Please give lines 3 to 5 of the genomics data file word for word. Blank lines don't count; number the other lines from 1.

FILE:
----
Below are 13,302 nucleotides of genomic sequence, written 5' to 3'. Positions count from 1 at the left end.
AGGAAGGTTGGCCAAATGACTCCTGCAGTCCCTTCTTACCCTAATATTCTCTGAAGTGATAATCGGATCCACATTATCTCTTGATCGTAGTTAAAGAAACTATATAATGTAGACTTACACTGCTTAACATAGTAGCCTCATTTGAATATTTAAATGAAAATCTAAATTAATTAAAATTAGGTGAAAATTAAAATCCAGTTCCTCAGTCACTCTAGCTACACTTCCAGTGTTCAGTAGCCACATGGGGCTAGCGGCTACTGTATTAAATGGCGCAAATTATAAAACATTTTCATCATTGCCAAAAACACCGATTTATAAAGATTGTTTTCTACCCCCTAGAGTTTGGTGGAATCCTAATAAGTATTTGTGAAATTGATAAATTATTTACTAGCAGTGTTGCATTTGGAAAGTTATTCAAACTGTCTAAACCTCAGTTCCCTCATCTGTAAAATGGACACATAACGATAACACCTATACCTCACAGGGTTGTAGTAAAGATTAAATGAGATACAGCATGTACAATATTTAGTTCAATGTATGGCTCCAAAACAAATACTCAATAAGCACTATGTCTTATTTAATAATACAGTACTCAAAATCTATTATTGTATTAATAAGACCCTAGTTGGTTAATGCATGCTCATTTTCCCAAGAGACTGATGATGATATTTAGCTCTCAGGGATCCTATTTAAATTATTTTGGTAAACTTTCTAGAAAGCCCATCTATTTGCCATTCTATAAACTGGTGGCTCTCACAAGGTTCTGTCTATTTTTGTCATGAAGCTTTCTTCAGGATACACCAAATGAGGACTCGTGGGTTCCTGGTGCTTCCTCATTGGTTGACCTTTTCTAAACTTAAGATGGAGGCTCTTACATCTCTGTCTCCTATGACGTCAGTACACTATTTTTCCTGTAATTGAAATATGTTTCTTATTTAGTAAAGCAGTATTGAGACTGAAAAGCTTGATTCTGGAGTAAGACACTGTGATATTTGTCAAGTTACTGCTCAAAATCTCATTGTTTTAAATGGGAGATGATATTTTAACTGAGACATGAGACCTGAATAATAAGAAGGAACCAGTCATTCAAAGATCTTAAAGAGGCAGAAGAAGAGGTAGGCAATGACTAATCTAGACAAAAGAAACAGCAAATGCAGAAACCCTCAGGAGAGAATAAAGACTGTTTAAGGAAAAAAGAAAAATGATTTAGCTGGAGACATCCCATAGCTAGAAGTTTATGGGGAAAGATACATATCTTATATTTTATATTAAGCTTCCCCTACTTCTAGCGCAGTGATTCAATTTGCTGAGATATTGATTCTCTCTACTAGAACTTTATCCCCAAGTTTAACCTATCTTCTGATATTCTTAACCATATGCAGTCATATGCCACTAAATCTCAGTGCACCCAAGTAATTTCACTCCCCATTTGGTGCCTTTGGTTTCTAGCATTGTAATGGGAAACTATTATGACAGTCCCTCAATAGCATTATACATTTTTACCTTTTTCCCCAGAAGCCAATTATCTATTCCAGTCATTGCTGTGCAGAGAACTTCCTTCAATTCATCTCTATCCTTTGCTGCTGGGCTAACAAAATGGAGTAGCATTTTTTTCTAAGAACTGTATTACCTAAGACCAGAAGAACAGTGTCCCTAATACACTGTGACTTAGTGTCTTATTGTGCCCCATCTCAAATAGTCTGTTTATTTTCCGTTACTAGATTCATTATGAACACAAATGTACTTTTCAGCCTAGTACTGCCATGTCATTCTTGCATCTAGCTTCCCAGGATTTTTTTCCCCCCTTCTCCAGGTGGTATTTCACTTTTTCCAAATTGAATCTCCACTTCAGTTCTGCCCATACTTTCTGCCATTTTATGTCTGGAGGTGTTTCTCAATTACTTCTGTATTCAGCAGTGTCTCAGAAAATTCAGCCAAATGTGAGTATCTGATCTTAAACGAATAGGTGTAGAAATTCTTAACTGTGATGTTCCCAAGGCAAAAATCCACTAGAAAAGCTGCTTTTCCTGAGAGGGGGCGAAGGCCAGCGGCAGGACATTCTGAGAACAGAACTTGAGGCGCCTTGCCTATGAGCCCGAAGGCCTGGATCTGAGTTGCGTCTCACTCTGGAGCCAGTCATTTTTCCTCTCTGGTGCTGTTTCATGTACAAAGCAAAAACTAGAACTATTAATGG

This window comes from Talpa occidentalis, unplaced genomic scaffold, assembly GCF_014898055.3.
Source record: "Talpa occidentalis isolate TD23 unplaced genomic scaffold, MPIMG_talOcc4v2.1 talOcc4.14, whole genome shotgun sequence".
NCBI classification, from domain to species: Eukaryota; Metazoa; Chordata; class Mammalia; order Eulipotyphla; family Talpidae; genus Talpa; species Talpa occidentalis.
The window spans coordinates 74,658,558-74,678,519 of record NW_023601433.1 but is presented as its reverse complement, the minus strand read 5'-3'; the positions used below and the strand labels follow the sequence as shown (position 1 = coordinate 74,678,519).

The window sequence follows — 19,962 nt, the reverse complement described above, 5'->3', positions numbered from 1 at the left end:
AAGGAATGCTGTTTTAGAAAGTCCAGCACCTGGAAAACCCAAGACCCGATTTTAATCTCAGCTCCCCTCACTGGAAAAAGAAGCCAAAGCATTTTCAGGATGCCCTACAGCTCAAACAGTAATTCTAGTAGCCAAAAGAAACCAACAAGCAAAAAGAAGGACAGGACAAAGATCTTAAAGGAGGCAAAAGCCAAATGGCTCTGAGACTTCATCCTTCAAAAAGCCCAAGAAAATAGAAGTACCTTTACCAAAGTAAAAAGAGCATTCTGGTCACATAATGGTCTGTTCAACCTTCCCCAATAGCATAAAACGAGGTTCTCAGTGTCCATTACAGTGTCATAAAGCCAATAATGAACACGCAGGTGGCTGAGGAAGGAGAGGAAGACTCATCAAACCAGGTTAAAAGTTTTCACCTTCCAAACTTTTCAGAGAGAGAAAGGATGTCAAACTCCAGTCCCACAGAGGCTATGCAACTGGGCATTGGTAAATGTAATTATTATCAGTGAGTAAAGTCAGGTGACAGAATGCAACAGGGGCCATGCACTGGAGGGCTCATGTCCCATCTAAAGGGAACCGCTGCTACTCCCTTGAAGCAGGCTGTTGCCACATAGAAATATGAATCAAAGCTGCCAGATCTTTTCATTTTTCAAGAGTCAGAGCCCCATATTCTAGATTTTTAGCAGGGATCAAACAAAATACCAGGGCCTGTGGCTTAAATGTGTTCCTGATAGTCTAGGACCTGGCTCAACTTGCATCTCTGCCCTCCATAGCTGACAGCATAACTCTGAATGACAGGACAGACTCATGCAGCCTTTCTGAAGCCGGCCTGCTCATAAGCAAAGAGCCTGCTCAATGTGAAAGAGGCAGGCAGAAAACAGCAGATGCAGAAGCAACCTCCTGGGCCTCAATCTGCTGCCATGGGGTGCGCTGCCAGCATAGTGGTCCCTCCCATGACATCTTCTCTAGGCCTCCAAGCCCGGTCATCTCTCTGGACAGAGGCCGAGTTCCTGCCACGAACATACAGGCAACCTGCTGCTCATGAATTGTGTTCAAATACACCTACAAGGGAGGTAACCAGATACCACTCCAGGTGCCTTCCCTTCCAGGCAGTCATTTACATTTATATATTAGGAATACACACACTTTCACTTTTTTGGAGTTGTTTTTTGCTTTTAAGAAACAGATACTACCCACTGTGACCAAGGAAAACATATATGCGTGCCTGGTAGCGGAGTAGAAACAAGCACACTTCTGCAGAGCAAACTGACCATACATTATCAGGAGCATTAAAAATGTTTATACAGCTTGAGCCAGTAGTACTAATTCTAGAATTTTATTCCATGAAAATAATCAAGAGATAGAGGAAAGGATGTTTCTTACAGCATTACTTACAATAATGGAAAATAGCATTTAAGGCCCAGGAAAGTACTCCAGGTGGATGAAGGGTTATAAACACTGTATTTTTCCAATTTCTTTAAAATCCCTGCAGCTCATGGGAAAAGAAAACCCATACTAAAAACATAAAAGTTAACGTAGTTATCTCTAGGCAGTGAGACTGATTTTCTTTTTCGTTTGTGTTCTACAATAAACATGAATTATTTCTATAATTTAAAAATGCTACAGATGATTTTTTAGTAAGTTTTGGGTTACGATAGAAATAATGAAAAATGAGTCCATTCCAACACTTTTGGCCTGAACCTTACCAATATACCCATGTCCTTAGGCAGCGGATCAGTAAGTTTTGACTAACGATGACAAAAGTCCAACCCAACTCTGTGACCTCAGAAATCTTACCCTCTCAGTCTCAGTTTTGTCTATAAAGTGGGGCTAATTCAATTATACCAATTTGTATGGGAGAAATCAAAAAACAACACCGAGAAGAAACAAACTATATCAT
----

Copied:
This window comes from Talpa occidentalis, unplaced genomic scaffold, assembly GCF_014898055.3.
Source record: "Talpa occidentalis isolate TD23 unplaced genomic scaffold, MPIMG_talOcc4v2.1 talOcc4.14, whole genome shotgun sequence".
NCBI classification, from domain to species: Eukaryota; Metazoa; Chordata; class Mammalia; order Eulipotyphla; family Talpidae; genus Talpa; species Talpa occidentalis.